Rookie Of The Year
Sawchuk left home at sixteen to play in junior leagues, then spent most of three years in the minor leagues, playing for Omaha in the United States League and Indianapolis in the American Hockey League. He was named Rookie of the Year in both leagues and led Indianapolis to the AHL's Calder Cup in 1950. He played his first NHL game on January 8, 1950, at age twenty, filling in for the Red Wings' injured goalie, Harry Lumley. In seven games for the Red Wings that year, Sawchuk was 4-3, with a goals-against average of 2.28. That proved he was ready to play goal in the NHL, so at the end of the season, the Red Wings traded Lumley to Chicago and made Sawchuk their regular goalie. He played in every Wings game in 1950-51, his first full season, shut out the Wings' opponents eleven times, compiled a GAA of 1.98, and won the Calder Trophy for NHL Rookie of the Year.
Right away, Sawchuk's stance in goal attracted attention around the league. Back then, goalies would usually bend at their knees but keep their upper bodies erect. Instead, Sawchuk bent deeply at the waist. "I found that I could move more quickly from the crouch position," he explained in an interview quoted in Chris McDonell's Hockey All-Stars. "It gave me better balance to go both ways, especially with my legs. Scrambles and shots from the point were becoming the style in hockey when I broke into the NHL. From the crouch, I could keep the puck in my vision much better when it was coming through a maze of players." Goalies around the league eventually adopted his stance.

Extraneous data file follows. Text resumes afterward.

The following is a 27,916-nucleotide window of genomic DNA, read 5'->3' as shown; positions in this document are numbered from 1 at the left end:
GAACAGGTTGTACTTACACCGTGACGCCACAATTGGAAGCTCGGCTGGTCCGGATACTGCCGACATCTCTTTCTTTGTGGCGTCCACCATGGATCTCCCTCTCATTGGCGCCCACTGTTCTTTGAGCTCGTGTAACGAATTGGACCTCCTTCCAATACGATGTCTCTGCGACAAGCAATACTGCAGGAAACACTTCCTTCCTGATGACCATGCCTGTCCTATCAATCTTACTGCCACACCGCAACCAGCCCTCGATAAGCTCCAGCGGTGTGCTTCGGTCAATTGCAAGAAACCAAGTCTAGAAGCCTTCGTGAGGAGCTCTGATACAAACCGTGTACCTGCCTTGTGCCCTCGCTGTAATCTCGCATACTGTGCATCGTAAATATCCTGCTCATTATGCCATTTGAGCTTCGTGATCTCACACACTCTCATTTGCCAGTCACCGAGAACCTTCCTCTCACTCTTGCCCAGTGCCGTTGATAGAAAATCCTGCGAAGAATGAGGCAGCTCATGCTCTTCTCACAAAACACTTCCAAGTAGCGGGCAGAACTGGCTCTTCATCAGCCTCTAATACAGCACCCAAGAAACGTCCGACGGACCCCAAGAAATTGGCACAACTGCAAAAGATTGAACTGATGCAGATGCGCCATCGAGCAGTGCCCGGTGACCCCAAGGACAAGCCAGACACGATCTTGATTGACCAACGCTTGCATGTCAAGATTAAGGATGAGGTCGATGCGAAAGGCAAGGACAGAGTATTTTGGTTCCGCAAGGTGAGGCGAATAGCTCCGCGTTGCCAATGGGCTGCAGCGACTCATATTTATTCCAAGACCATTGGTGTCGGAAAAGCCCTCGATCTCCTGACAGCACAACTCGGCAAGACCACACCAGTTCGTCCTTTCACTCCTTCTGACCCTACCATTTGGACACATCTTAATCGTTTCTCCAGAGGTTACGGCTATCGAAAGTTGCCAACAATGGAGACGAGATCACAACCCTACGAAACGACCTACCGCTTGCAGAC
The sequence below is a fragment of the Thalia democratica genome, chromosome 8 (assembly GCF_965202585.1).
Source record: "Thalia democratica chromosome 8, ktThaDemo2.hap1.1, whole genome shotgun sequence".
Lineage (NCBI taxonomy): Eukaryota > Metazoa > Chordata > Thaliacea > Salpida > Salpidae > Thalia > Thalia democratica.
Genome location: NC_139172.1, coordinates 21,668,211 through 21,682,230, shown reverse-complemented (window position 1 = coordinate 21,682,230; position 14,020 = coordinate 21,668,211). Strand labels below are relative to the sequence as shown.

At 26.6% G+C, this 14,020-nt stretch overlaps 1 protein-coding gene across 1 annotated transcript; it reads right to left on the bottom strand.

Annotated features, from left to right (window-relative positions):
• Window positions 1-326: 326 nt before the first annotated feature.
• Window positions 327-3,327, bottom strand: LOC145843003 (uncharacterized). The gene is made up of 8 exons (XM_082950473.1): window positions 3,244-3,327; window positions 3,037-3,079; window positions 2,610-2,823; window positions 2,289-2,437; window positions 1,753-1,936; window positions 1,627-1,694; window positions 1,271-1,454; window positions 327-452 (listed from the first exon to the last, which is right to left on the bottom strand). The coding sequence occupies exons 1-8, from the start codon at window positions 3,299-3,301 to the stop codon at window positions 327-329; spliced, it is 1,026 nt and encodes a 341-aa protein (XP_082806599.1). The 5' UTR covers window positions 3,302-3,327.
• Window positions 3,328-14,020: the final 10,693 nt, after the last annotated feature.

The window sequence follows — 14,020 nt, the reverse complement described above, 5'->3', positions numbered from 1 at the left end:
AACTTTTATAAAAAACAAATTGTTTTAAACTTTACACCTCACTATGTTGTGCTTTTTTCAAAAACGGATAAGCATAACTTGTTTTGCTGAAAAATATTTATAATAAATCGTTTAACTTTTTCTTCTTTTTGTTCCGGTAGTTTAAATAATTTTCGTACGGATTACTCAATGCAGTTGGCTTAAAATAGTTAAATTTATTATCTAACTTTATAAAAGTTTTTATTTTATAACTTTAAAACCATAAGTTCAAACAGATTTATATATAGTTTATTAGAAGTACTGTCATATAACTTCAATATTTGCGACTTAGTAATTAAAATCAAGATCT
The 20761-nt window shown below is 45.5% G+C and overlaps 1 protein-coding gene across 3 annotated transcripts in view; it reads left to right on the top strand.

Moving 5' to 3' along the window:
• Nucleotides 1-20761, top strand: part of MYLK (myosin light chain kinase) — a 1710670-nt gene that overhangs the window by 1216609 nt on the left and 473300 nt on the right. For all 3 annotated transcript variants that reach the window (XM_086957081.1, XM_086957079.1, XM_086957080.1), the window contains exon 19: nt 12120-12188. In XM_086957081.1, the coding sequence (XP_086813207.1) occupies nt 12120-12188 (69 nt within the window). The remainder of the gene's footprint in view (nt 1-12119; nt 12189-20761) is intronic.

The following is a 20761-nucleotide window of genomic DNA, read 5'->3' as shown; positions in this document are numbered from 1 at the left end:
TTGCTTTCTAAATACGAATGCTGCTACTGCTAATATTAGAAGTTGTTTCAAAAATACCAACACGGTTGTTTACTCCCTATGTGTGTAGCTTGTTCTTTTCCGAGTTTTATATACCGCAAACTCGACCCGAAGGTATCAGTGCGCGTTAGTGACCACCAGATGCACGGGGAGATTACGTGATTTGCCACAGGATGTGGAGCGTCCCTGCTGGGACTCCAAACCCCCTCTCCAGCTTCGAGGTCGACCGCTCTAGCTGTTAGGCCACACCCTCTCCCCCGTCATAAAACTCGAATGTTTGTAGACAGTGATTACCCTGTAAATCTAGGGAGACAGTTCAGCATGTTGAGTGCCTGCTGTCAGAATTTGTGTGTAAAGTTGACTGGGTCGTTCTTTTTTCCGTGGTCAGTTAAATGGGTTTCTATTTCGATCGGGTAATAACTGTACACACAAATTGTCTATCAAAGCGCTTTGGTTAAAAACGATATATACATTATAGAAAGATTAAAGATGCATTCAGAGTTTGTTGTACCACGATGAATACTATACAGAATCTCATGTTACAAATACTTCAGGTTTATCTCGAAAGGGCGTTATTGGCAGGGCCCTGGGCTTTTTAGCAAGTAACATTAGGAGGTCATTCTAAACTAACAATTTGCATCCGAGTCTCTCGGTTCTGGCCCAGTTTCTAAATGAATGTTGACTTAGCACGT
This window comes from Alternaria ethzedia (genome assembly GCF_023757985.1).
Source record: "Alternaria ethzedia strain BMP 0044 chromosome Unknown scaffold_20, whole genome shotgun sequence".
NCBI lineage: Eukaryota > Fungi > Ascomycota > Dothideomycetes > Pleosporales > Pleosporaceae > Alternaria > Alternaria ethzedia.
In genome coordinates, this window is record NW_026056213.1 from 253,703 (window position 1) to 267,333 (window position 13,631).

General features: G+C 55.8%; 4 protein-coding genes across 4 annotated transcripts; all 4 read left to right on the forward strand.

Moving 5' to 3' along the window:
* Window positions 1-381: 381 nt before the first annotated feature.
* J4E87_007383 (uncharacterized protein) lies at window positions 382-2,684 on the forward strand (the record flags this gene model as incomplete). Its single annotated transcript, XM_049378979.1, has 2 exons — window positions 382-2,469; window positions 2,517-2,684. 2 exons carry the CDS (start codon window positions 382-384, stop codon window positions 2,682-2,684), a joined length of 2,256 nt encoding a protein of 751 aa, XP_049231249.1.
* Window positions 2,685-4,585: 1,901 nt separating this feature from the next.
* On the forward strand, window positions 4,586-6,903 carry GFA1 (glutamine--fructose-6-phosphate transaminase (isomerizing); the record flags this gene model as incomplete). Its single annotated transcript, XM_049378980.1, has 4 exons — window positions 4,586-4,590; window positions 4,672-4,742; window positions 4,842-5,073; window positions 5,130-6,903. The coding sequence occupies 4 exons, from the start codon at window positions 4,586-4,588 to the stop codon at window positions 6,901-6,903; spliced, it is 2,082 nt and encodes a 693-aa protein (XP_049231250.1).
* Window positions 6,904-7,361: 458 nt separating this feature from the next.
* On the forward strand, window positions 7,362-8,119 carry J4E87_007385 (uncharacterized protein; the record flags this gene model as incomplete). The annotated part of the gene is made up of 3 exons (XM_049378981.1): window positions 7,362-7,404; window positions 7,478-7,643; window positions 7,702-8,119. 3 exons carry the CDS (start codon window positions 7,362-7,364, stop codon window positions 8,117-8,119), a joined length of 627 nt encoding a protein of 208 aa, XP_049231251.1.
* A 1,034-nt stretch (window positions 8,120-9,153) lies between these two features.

The Red Wings won the Stanley Cup in Sawchuk's second full season with them. He again played every game, had twelve shutouts and a 1.91 GAA, and won the Vezina Trophy. The Red Wings swept through the playoffs, winning the semi-finals and finals four games to none. Sawchuk didn't let in a single goal in any of the home playoff games. "Sawchuk is their club," declared a frustrated Maurice Richard after his Montreal Canadiens lost in the finals (according to David Dupuis's book Sawchuk). "Another guy in their nets and we'd beat them."
For the next three seasons, Sawchuk remained at the top of his game. The Red Wings won two more Stanley Cups, and Sawchuk won the Vezina Trophy two more times. Each year, he let in an average of less than two goals per game. "The key for us was Sawchuk," Wings defenseman Bob Goldham once said, looking back on the 1954 and 1955 Stanley Cup wins, according to Dupuis's Sawchuk. "He was the greatest goaltender who ever lived. We could always count on him to come up with the big save."